The walls which surround a courtyard act as supports for climbing plants. Several distinct plants use tendrils to climb up walls, although other plants grow upwards when trained on a trellis. Showy varieties of these plants add a decorative element to your courtyard. One of the best guides when choosing climbing plants is to pick one that matches the lighting conditions. Observe the sun pattern in the area where you want to place the climbing plant.
Flowers for Full Sun
Sunny sites deliver small cooling shade and must tolerate heat buildup. Blue passion flowers (Passiflora caerulea) grow best in U.S. Department of Agriculture plant hardiness zones 6 through 9 with 3- to 4-inch-wide flowers throughout the summer on high-speed 10- to 15-foot-long stems. The blossoms comprise of white outer petals and narrow blue inner petals with rings of white and purple across the middle. The blossoms are followed by oval orange-yellow edible fruit. American wisteria (Wisteria frutescens), a North American native, creates clusters of pale lilac blooms throughout the summer in USDA zones 6 through 9. The fast-growing woody stems reach more than 30 feet along with the plant works well for south-facing walls.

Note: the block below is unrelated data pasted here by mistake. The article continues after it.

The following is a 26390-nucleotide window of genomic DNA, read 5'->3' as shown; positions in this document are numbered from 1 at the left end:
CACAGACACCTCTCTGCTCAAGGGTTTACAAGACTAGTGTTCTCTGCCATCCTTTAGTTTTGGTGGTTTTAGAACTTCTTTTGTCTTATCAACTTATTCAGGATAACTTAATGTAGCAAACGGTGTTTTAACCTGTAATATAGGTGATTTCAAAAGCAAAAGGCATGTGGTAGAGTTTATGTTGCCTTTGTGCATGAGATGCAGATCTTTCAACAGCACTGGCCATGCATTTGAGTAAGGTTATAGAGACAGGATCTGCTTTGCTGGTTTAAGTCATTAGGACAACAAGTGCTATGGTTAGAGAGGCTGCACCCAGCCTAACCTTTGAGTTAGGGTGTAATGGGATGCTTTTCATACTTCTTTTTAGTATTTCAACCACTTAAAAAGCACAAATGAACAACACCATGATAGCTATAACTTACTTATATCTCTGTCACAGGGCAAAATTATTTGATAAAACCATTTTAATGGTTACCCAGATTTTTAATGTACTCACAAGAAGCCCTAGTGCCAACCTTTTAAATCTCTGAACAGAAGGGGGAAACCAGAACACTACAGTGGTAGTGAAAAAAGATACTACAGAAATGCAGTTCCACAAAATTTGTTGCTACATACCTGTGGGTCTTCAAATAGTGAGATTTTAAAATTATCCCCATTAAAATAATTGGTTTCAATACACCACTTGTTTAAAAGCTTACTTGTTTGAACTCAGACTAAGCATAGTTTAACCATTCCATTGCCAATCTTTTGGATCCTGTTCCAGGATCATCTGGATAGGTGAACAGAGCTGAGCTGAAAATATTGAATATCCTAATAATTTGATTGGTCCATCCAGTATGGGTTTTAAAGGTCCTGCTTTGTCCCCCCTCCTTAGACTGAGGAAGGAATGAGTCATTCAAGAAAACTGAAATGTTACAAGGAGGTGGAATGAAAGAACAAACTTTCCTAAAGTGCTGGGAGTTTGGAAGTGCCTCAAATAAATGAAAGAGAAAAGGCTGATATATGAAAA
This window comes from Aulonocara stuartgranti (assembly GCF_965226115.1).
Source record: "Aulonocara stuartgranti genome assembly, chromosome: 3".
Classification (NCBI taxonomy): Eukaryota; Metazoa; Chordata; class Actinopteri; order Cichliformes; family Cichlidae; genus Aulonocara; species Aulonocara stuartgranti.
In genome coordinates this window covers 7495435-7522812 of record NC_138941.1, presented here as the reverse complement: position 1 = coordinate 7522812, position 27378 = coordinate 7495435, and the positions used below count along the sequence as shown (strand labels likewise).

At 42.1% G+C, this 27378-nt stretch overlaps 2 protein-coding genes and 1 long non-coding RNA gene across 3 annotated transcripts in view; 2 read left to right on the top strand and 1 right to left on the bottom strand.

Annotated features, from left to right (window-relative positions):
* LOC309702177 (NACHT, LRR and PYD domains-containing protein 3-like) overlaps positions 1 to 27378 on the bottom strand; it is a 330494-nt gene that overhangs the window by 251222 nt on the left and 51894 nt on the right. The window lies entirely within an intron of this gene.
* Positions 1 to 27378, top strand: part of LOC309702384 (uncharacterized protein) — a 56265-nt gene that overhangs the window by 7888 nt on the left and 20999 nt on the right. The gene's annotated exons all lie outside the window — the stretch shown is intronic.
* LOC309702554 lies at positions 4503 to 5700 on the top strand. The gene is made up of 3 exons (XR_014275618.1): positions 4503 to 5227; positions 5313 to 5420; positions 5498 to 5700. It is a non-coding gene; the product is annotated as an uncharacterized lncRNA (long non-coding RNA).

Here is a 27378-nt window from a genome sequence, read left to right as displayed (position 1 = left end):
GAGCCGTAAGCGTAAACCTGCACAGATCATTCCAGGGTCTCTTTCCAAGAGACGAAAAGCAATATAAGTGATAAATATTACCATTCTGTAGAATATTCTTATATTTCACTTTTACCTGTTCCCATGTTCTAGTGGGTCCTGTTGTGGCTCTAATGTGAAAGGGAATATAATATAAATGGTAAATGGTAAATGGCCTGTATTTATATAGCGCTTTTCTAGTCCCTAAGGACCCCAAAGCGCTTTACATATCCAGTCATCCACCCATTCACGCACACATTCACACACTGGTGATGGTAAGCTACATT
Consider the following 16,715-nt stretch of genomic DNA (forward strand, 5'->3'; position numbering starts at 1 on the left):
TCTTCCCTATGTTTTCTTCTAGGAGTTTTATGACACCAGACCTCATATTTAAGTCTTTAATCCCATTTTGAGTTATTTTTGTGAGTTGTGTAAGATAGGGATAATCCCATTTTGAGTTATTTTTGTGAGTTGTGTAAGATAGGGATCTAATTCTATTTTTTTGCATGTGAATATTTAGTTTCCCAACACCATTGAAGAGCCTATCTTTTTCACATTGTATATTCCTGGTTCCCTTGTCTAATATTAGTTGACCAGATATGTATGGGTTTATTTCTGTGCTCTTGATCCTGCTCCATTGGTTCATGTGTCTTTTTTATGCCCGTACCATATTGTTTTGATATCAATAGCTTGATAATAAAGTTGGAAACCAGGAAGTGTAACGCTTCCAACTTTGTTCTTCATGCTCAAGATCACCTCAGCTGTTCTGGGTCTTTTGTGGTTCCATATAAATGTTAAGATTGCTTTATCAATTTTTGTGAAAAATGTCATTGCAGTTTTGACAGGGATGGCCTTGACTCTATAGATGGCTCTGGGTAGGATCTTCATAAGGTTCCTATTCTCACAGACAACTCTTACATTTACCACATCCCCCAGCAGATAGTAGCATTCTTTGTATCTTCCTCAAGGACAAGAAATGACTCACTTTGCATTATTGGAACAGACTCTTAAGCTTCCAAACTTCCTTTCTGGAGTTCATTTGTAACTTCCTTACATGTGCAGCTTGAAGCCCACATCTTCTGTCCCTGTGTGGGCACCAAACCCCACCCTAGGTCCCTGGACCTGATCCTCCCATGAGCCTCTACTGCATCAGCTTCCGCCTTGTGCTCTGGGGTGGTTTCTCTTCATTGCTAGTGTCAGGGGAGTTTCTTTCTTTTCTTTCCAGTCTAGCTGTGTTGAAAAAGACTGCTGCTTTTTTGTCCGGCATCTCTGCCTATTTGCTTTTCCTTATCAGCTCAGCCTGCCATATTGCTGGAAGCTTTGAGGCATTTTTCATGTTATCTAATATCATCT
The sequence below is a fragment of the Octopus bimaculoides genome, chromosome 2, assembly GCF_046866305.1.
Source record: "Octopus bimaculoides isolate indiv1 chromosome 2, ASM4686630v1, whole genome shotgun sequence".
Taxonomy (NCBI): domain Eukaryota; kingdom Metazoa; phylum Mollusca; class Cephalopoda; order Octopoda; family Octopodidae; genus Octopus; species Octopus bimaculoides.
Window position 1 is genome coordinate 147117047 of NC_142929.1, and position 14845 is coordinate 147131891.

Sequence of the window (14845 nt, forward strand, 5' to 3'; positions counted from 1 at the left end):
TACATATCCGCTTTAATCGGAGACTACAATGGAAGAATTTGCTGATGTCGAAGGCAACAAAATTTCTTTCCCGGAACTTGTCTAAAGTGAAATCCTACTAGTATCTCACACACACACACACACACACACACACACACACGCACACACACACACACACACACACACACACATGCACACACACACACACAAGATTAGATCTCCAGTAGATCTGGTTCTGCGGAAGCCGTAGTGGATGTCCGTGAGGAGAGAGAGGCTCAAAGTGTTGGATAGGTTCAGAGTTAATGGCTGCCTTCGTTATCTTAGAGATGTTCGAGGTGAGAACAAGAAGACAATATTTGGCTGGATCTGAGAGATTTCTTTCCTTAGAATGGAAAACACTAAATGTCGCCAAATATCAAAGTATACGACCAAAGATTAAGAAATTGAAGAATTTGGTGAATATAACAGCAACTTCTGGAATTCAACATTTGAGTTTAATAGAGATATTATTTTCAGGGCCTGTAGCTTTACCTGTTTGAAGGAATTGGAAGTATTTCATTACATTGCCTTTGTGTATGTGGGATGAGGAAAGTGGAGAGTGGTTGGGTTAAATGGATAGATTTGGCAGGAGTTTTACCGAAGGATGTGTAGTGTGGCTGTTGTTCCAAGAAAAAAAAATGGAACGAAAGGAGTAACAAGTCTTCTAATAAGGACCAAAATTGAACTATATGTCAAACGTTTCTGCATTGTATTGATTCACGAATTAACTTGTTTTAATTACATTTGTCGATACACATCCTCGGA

Partial Sun Vines
Partially sunny sites still get about six hours of direct sunlight with a couple hours of cooling shade. “Ramona” clematis (Clematis x “Ramona”) grow large purple summer blooms covering woody vines with deciduous leathery green leaves. This fast-growing vine reaches 10 to 20 feet long in USDA zones 4 through 9. “Theta” narrowleaf Asiatic jessamine (Trachelospermum asiaticum “Theta”), which grows in USDA zones 8 through 10, creates dark green, needle-like leaves using silvery-green markings in the center. This 20-foot-long evergreen vine grows fragrant white blooms all summer.
Partial Shade Vines
Plants that grow in partially shady conditions require protection from hot afternoon sun that could hurt the plants. “Ritak” sausage vines (Holboellia latifolia “Ritak”) form clusters of purple spring flowers using a cinnamon odor and big lavender fruits follow the flowers. Dark evergreen leaves cover the 15-foot-long stems in USDA zones 6 through 10. This vine demands support to climb erect. “Tangerine Beauty” cross vine (Bignonia capreolata “Tangerine Beauty”) grows in USDA zones 6 through 9 using peach-pink, trumpet-shaped flowers with orange throats growing on 30- to 50-foot-long woody stems. This vine attracts hummingbirds into the courtyard.
Full Shade Plants
Shade-loving plants burn and wither when subjected to a lot of direct sunlight. These plants need the coolness of colour to survive and grow well on north-facing courtyard walls. Red Wall Virginia creeper (Parthenocissus quinquefolia “Troki”) grows best in USDA zones 3 through 8 using tendrils to climb up the wall and reaching 30 feet tall. This deciduous vine produces dark green leaves, which turn fire-engine red in the fall, along with small clusters of blue berries. “Taiping Shan” evergreen climbing hydrangeas (Hydrangea integrifolia “Taiping Shan”) creates glossy evergreen leaves along a 30- to 40-foot-long stem with early summertime white lacecaps made up of tiny blooms in USDA zones 7 through 10. This hydrangea blooms well in the colour.